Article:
Upon running the program, a card will have been put into the card reader to define the mode and as per box 301 the mode flag is set correspondingly. However, regardless of the mode as so selected, a previously prepared tape as it will now be read by the tape reader in steps, and as determined by the program is begun under particular rules. The user knows that at the beginning of preparing such a tape points he touches have a very definite meaning for initialization operation or setup. it is not necessary to describe that in case of error i.e., in case of failure to observe these rules, the program will include provisions to branch into a trap routine to deal with the situation accordingly.
The user rules to be observed in the beginning, are the following:
Upon placement of a descriptor overlay as well as of the keyboard overlay in the appropriate areas on the tablet, the two points A and B so marked on the descriptor overlay have to be touched, in that sequence, followed by touching of the points C and D so marked on the keyboard overlay. This way the exact location and placement of these two overlays is indicated. Therefore, the first four coordinate pairs recorded are then four points. This holds true regardless of the mode.
The program, after having established the mode, enters into a routine identified by PTXY or "read the X and Y coordinates of a point from tape." As tape reading is used generally in computers, no further details are needed here. This subroutine will be called for in any tape reading input operation. Each time PTXY is called the paper tape is stepped through four frames (as marked by control marker 17]) to read the two words for each of the two coordinates X and Y from paper strip l7. The PTXY routine returns the two X and Y coordinates. Presently then, the first PTXY subroutine returns the coordinates of point A. The program proceeds immediately through another PTXY routine to acquire the coordinates of point B. By means of these two points, the physical orientation of the descriptor overlay is being established for further use.
As part of the initial setup, the coordinates of two reference points that can be called A and B are pro vided. All descriptor overlay points and coordinates are to have a particular reference to these points. Ideally an overlay is placed upon tablet 21 with its points A and B in precise registry with points that could be identified by A* and B on the tablet. However, an overlay will only approximately have such a normal position. Usually it must be expected that the overlay is misaligned relative to that normal position. This is now made evident by an apparent deviation between the coordinates of points A and B as they were entered in the tablet and as now read from the tape, on one hand, and the coordinates of reference points A and B as stored in the computer. The latter coordinates can also be called the normalized A and B coordinates.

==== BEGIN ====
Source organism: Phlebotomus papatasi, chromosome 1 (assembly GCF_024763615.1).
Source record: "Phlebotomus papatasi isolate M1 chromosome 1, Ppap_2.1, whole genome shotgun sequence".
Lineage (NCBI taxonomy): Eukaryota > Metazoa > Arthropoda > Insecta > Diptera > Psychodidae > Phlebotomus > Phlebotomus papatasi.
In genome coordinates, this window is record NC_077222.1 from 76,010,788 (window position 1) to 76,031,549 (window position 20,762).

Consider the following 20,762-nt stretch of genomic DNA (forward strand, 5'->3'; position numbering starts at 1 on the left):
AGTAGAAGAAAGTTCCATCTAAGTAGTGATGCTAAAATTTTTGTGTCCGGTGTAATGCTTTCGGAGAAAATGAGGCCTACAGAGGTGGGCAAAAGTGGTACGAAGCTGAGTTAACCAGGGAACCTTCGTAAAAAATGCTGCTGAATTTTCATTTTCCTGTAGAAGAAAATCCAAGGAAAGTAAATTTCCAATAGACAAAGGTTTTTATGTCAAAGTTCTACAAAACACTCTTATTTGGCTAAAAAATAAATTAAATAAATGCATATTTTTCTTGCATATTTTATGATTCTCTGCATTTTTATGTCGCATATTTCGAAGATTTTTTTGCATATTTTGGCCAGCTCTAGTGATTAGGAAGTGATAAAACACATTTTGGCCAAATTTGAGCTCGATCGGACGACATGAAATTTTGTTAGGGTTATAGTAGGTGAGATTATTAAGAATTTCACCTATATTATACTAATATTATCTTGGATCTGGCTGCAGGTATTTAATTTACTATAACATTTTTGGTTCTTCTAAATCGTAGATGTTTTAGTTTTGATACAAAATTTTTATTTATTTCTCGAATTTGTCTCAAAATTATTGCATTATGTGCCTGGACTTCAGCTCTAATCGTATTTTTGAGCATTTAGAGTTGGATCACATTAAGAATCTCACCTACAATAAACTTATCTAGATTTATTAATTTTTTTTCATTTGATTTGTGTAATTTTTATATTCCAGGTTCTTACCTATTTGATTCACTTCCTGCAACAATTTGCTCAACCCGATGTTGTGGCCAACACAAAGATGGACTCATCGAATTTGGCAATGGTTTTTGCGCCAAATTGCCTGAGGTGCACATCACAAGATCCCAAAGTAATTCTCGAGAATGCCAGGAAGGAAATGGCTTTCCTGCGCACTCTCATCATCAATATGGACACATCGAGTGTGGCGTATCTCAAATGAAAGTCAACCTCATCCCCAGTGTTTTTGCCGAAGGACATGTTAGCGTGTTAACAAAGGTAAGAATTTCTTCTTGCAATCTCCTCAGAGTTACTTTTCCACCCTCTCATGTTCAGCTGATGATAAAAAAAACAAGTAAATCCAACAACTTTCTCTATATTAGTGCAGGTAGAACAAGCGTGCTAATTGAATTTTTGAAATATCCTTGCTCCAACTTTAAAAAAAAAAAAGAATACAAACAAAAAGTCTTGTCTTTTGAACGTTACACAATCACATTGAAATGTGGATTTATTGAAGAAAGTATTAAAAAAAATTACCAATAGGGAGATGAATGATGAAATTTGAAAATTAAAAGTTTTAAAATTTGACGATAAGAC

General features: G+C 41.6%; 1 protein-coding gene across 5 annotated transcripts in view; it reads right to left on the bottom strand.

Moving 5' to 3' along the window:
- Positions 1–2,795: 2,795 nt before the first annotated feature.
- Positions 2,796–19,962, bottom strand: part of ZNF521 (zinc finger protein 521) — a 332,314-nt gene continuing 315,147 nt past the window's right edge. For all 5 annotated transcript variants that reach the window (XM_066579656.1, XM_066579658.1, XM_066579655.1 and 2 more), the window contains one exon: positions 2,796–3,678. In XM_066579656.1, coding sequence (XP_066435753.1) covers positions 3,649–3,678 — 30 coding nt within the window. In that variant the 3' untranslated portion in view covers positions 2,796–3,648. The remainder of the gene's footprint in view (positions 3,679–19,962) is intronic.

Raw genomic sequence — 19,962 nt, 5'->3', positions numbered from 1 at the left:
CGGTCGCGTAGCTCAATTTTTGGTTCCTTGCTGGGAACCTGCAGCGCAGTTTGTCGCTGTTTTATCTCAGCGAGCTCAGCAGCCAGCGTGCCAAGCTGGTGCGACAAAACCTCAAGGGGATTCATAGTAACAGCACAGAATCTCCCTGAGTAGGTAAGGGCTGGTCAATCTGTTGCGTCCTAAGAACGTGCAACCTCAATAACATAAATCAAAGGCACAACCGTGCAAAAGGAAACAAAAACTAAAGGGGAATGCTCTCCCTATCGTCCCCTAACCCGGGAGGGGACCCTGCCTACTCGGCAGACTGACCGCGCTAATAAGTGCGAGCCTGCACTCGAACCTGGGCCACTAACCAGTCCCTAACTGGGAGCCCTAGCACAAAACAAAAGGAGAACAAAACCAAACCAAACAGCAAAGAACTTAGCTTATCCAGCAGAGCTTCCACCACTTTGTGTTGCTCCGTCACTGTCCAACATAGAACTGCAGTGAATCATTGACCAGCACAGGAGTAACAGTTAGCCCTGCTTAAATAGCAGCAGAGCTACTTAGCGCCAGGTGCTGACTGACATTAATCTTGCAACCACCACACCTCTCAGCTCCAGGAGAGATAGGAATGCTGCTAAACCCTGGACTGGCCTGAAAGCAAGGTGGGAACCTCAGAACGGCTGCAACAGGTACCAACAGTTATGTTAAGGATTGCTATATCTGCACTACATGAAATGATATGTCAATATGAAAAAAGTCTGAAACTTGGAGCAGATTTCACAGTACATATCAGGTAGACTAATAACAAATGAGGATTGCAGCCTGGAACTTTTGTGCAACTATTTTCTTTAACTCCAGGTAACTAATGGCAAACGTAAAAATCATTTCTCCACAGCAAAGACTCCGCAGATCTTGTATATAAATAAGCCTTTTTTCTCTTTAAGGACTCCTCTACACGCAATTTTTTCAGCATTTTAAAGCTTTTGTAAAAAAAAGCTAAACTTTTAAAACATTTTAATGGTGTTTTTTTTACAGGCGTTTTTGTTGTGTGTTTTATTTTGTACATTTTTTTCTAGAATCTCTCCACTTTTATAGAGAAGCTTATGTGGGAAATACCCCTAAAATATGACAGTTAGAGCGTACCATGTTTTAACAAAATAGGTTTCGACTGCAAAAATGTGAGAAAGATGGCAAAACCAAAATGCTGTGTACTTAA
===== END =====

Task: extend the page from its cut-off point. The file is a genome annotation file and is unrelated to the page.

Therefore box 303 refers to calculations carried out for establishing a matrix which defines correction values. Each point subsequently touched in the overlay area will have its coordinates corrected to be referenced to the normalized coordinate points A and B. One will particularly see the importance here if one realizes that the same overlay will be used several times but not in immediate sequence i.e., for each such use the overlay may be placed in the overlay area anew. This includes even the first use of such overlay in the overlay define mode. In each case then the overlay will not have exactly the same position as before. Now, with the introduction of this correction matrix, the point positions are normalized and referenced to points A and 8*. For each new placement of the descriptor overlay in the overlay area, a new correction matrix is calculated accordingly, as each time points A and B will be different.
Having calculated the correction matrix, the program proceeds twice through the PTXY routine to read the coordinates of points C and D. These two points establish analogously the position of the keyboard overlay in the keyboard overlay area. Analogously then, in box 304 a second matrix of coordinate correction values is calculated to normalize keyboard inputs relative to initially store coordinates for reference points C and D". The calculated matrix represents alignment errors or misalignment of the keyboard overlay relative to a normalized position.